Materiality, Relevance, and Admissibility of Evidence

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In determining the admissibility of evidence, the judge should determine the relevance and materiality of the information.Evidence must be both relevant and material to be admitted. In the United States, a judge presiding over a jury trial will determine the relevance and the jury will determine the materiality. In a bench trial, the judge presides as both trier of law and trier of fact. Therefore, he will determine both the relevance and the materiality of the evidence presented.

Basic Rule : Evidence should be excluded if the prejudicial value outweighs the probative value.

This ensures that the evidence does not unduly sway the trier or fact against the accused more than the totality of evidence should sugggest.

The trier of fact should be given as fair a picture of the situation as possible, so if the evidence is unduly prejudicial, the fairness of the trial would be negated.

We must consider materiality and relevance before we weigh the prejudicial value against the probative value. If not material and relevant, then evidence is not admitted anyway.


Evidence is material if it is offered to prove or disprove a specific fact in issue. Thus, evidence is material if it relates to one of the particular elements necessary for proving or disproving a case. If evidence is not material, it the defense or prosecution may object to the use of the evidence on grounds that it would mislead the trier of fact, result in inefficient trials, and prove a distraction to the substantive issues. The exclusion of immaterial evidence is sometimes called the collateral facts rule.

Some evidence may be admissible even if it does not bear directly on an issue of fact as long as it has a relationship to the weight or credibility of evidence (this is the collateral facts rule). Thus, when a witness testifies their credibility, perception, memory and narration or communication are all material even though they are not directly related to an issue of fact. The issue of credibility arises especially with oral evidence, because of perception, memory, narration or communication.

Collateral/Subordinate/Secondary facts are factual disputes that regard competence or credibility of a witness or probative value of other evidence.


Evidence is relevant if it indicates a relationship between facts that increases the probability of the existence of the other. A trier of fact (judge or jury) determines the sufficiency or weight of the given evidence. In other words, the trier of law decides whether the evidence is relevant enough to be admitted, but the trier of fact decides how much ot counts (i.e. how much weight or probative value) in determining the verdict.

In order for evidence to meet the relevance threshold, there must be merely some probative value. It is for the trier of fact to decide whether there is sufficient probative value to convict.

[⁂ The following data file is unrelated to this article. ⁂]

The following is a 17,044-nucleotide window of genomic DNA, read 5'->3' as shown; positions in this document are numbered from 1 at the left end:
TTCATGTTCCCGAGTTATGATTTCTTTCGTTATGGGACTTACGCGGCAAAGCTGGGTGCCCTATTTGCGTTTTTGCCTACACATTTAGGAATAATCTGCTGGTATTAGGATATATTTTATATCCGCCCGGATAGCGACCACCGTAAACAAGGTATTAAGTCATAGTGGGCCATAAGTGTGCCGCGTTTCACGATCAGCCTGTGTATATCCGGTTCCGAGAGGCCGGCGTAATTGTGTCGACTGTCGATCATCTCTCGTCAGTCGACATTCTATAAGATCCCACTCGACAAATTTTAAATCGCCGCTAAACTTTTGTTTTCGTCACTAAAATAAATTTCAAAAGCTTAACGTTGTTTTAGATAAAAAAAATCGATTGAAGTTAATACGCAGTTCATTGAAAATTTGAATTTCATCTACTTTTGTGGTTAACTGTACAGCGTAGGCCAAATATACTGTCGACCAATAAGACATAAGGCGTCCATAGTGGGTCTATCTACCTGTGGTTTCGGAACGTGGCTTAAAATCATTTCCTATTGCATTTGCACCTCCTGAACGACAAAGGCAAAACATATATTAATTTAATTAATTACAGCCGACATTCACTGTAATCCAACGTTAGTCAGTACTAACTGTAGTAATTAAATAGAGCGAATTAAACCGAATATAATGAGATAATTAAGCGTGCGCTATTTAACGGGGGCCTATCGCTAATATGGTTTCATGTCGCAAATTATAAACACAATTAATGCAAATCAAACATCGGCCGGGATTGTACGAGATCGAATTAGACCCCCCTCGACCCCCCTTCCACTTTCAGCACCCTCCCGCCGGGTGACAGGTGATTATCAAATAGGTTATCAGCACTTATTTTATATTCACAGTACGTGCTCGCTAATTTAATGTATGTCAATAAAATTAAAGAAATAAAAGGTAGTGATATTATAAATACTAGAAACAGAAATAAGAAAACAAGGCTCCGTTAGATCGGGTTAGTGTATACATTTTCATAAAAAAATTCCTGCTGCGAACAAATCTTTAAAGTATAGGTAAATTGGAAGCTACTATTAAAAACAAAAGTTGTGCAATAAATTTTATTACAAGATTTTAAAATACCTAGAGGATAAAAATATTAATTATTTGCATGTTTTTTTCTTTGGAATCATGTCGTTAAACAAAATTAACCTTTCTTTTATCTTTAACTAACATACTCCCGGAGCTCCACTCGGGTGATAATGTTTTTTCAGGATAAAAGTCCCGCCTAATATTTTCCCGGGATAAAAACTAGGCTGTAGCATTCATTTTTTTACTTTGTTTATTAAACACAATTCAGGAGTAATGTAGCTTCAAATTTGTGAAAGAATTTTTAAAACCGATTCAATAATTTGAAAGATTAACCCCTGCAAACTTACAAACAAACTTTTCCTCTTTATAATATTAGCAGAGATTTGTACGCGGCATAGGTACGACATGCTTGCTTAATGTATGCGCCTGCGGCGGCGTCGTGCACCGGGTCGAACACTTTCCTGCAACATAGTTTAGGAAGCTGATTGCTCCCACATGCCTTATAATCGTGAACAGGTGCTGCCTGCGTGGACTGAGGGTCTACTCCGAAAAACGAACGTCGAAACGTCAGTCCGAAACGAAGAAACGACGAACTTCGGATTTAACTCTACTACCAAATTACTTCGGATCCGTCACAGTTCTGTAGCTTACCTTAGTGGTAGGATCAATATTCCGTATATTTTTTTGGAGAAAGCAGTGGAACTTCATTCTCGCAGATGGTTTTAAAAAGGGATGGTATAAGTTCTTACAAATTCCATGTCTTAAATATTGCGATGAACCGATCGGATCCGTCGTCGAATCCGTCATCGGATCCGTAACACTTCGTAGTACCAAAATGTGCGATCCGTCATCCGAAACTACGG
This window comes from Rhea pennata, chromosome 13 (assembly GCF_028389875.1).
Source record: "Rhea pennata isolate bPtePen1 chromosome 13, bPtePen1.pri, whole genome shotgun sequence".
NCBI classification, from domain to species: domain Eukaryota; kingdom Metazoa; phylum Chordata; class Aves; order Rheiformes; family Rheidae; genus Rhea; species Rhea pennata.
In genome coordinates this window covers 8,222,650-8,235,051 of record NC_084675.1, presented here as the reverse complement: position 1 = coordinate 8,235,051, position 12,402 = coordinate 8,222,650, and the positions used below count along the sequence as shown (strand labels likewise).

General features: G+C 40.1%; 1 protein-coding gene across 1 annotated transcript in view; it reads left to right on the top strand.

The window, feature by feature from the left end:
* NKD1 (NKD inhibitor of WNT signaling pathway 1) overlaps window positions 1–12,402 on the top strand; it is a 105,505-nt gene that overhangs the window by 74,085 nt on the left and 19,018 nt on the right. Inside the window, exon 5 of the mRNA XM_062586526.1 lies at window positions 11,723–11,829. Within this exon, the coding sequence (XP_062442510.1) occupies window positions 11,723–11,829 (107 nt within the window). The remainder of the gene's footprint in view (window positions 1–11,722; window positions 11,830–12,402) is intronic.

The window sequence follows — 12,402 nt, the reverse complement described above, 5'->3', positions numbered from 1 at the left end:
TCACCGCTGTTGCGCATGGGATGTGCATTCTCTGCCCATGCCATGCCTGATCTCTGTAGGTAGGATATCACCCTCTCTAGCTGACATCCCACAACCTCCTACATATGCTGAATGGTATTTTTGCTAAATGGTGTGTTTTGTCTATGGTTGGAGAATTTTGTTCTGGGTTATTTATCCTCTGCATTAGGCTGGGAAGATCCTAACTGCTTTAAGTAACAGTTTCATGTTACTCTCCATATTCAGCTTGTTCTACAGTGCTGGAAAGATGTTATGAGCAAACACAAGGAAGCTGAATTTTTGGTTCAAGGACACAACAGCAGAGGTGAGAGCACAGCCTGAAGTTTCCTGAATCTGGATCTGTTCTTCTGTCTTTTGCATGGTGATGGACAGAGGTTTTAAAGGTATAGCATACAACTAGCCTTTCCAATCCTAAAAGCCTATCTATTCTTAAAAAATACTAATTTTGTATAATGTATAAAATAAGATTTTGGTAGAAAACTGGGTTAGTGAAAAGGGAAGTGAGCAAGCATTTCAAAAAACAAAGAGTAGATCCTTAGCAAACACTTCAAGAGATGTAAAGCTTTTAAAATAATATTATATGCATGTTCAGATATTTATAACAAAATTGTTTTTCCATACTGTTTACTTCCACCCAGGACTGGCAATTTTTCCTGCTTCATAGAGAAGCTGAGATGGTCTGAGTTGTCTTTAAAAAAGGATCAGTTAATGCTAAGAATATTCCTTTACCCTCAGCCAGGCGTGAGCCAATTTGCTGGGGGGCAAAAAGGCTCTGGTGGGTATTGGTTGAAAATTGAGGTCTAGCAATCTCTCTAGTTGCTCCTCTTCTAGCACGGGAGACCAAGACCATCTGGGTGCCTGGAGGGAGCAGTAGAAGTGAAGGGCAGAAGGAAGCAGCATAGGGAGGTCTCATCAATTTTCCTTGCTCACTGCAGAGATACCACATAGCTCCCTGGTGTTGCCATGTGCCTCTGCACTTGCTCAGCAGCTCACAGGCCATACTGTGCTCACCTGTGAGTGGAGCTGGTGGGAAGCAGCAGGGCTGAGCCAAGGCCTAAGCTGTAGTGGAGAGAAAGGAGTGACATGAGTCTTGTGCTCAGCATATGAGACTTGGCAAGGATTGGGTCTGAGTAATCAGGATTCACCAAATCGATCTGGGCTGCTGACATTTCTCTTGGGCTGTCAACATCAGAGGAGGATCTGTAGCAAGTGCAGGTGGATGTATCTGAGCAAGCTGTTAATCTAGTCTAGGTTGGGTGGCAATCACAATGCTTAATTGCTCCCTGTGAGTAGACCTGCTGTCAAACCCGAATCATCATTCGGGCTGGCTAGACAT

Note: Even marginally probative evidence is admissible.

Prejudicial Value

Although relevant and material, evidence MAY be inadmissible if its probative value is substantially outweighed by the danger of unfair prejudice, confusion of the issues, or misleading the jury, or by considerations of undue delay, waste of time, or needless presentation of cumulative evidence.[1]

Example: Photos of the murder victim are generally NOT relevant in the United States to prove death because their prejudicial value outweighs the probative value.[2] However, photos may be relevant to any other issue, such as method of killing, defendant's claim of self-defense, etc.

Conditional Relevance

In many cases, a given piece of evidence will only be relevant if another fact is established. This is called conditional relevance. In the United States Federal system, conditional relevance is governed by Federal Rule of Evidence 104(b):

When the relevancy of evidence depends upon the fulfillment of a condition of fact, the court shall admit it upon, or subject to, the introduction of evidence sufficient to support a finding of the fulfillment of the condition.

In order to determine conditional relevance, the judge must first make a determination their is evidence "sufficient to prove by preponderance."[3]

In practice conditional relevance tends to apply in the following cases:

Foundation for admissibility of physical evidence or expert opinions

  • Example: Prosecution calls expert witness to the stand to prove bullet found at the crime scene was fired from the weapon discovered in the defendant's home. The evidence is conditionally relevant based on whether the expert opinion is based on reliable methods.

Proving personal knowledge for witnesses

  • Example: Prosecution calls witness to say defendant fired a weapon into a crowded bus. The evidence is only relevant if the witness has first hand knowledge

Proof of defendant's prior bad act

  • Example: Prosecution wants to introduce evidence that defendant robbed store in the past and had knowledge of how to do it. The evidence is only relevant if the defendant actually committed the crime in the past.

See Evidence


  1. Federal Rules of Evidence 104(b)
  2. Federal Rules of Evidence 403
  3. Huddleston v. United States, 485 U.S. 681 (1988)